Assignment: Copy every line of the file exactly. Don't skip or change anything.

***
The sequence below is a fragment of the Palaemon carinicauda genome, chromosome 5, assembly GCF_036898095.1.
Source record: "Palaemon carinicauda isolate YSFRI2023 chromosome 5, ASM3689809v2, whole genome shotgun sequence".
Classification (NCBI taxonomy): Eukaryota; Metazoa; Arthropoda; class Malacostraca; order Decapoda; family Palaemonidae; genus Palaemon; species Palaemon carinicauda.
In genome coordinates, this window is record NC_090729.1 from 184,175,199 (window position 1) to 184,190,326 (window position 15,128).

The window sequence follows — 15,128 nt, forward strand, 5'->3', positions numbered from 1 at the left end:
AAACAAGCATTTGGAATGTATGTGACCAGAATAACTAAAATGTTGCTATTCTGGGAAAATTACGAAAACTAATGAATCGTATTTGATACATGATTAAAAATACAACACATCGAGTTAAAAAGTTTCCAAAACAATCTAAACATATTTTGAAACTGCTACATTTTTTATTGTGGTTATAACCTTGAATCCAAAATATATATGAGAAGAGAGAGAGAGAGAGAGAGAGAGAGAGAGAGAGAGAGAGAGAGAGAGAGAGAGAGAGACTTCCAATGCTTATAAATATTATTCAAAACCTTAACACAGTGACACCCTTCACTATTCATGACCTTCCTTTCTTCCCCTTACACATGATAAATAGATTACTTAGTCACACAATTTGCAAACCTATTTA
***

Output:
The sequence below is a fragment of the Palaemon carinicauda genome, chromosome 5, assembly GCF_036898095.1.
Source record: "Palaemon carinicauda isolate YSFRI2023 chromosome 5, ASM3689809v2, whole genome shotgun sequence".
Classification (NCBI taxonomy): Eukaryota; Metazoa; Arthropoda; class Malacostraca; order Decapoda; family Palaemonidae; genus Palaemon; species Palaemon carinicauda.
In genome coordinates, this window is record NC_090729.1 from 184,175,199 (window position 1) to 184,190,326 (window position 15,128).

The window sequence follows — 15,128 nt, forward strand, 5'->3', positions numbered from 1 at the left end:
AAACAAGCATTTGGAATGTATGTGACCAGAATAACTAAAATGTTGCTATTCTGGGAAAATTACGAAAACTAATGAATCGTATTTGATACATGATTAAAAATACAACACATCGAGTTAAAAAGTTTCCAAAACAATCTAAACATATTTTGAAACTGCTACATTTTTTATTGTGGTTATAACCTTGAATCCAAAATATATATGAGAAGAGAGAGAGAGAGAGAGAGAGAGAGAGAGAGAGAGAGAGAGAGAGAGAGAGAGAGAGACTTCCAATGCTTATAAATATTATTCAAAACCTTAACACAGTGACACCCTTCACTATTCATGACCTTCCTTTCTTCCCCTTACACATGATAAATAGATTACTTAGTCACACAATTTGCAAACCTATTTA